Donald Trump Growing Up: Like Father Like Son

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What was Donald Trump like growing up? What were the biggest early influences on his character and business acumen?

Trump is a born-and-raised New Yorker. Growing up, Donald Trump’s biggest influence was his father, Fred Trump, who was tough both personally and professionally. Donald learned about business, toughness, and efficiency from helping his father in his housing business. 

Read about Donald Trump growing up.

Donald Trump Growing Up 

Growing up, Donald Trump and his four siblings were comfortable and well-cared for, but their parents always instilled in them the value of hard work. At the age of 13, Donald Trump’s father, Fred Trump abruptly sent him to the military school where Donald became the captain of the cadets in his senior year. He was also the captain of the baseball team. His baseball coach, a teacher, and former Marine drill sergeant was an imposing man who had a big impact on Trump. This teacher was physically and emotionally tough and intimidated most people—not unlike Donald Trump’s father. However, Trump forged a relationship with him by showing respect for the teacher as well as confidence in himself. 

Although he didn’t care much about schoolwork, academics came fairly easily to Trump. He enrolled at Fordham University, but after two years transferred to the University of Pennsylvania’s Wharton School of Finance. The most important things he took away from Wharton were:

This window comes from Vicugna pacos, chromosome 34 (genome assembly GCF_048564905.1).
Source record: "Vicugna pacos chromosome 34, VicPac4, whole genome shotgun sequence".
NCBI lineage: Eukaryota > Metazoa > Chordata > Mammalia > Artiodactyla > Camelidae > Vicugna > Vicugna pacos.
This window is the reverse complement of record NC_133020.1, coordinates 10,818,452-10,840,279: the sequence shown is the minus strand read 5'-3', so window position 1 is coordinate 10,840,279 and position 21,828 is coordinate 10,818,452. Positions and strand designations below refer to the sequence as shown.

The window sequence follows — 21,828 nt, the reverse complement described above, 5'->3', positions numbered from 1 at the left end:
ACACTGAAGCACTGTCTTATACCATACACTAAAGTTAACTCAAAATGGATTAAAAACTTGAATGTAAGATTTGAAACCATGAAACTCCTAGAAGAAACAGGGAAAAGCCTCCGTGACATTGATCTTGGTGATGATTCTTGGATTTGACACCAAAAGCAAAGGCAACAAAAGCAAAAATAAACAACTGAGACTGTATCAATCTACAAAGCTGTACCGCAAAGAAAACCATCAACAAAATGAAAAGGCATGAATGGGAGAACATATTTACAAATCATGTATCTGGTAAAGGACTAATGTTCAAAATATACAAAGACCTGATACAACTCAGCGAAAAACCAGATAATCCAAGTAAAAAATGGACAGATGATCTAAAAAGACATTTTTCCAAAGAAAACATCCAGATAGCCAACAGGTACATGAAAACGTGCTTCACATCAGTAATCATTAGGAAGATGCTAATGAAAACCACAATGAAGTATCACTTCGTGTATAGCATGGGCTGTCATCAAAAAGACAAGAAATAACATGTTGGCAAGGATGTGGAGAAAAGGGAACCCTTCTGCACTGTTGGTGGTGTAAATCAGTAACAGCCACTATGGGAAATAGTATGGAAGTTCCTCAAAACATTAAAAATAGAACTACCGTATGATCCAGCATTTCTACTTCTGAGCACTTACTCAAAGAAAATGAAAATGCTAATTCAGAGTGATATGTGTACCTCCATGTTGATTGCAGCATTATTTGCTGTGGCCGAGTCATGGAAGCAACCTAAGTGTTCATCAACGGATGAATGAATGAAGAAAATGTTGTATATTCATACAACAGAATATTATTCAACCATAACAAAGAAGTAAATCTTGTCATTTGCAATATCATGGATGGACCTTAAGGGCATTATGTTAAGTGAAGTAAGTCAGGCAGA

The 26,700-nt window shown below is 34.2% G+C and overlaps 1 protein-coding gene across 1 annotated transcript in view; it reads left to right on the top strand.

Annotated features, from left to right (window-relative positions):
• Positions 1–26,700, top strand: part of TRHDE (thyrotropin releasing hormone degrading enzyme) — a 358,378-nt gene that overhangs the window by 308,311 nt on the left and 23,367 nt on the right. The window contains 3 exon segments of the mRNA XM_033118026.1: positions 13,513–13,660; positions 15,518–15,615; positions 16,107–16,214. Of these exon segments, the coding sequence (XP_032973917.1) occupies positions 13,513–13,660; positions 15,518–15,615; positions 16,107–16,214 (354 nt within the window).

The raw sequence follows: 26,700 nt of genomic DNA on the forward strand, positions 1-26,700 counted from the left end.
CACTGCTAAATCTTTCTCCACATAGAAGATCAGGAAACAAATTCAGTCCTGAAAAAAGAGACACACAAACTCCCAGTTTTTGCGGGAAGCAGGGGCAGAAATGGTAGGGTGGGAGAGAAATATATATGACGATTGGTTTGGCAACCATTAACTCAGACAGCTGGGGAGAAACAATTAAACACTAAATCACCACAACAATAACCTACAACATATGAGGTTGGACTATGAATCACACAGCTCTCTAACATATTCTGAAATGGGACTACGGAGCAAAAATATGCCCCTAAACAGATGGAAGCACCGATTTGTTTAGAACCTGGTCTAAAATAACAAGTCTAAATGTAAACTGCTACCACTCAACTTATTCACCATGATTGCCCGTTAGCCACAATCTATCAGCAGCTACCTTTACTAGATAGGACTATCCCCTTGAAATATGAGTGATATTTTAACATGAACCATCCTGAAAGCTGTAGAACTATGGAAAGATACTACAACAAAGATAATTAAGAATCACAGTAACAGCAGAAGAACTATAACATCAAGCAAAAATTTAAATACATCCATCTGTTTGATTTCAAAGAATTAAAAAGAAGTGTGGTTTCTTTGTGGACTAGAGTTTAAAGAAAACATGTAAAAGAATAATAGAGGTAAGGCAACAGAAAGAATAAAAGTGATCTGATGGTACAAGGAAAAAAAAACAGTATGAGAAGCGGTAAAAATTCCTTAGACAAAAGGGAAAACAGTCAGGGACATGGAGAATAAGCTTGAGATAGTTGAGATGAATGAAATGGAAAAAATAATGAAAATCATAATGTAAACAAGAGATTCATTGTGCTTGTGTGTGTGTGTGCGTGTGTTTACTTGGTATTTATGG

• The understanding that he shouldn’t put too much stock in academic credentials 
  • The understanding that other people are highly impressed by academic credentials, and that a Wharton degree carries a lot of weight.

Like Father Like Son 

Growing up, Donald Trump’s biggest influence was his father, Fred Trump. who was tough both personally and professionally.

He’d work with his father during school breaks, and as soon as he graduated from Wharton, Donald joined Fred’s business full time. 

Donald enjoyed much of the business, but a few aspects of building and running rent-stabilized and rent-controlled buildings didn’t appeal to him. 

First, Donald wanted a business with bigger profits. Not only would that mean more cash in his pockets, but also that he could be more creative with the design of the buildings. Donald wanted to construct buildings with luxury and stunning design details—like the glass curtain wall he’d later include on the facade of Trump Tower—that would be excessive and out of place in middle-income apartment buildings. 

Second, a small portion of tenants in the rent-stabilized and rent-controlled buildings was disrespectful and even violent. Collecting rent could be dangerous when tenants didn’t want to pay. Additionally, some tenants trashed the property out of ignorance or indifference. Donald wanted a different kind of clientele. 

Ultimately, Donald had his sights set on more glamour and bigger profits in Manhattan. While he inherited his father’s work ethic, he got his mother’s love for grandeur. The combination of the two helped him to create bold buildings and large profits. 

Donald Trump Growing Up: Like Father Like Son

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Here's what you'll find in our full The Art of the Deal summary:

  • What Donald Trump says about his early life before the White House
  • The 11 principles Trump says guided his business decisions
  • How the West Side rail yards project proved to be a challenge for Trump

Darya Sinusoid

Darya’s love for reading started with fantasy novels (The LOTR trilogy is still her all-time-favorite). Growing up, however, she found herself transitioning to non-fiction, psychological, and self-help books. She has a degree in Psychology and a deep passion for the subject. She likes reading research-informed books that distill the workings of the human brain/mind/consciousness and thinking of ways to apply the insights to her own life. Some of her favorites include Thinking, Fast and Slow, How We Decide, and The Wisdom of the Enneagram.

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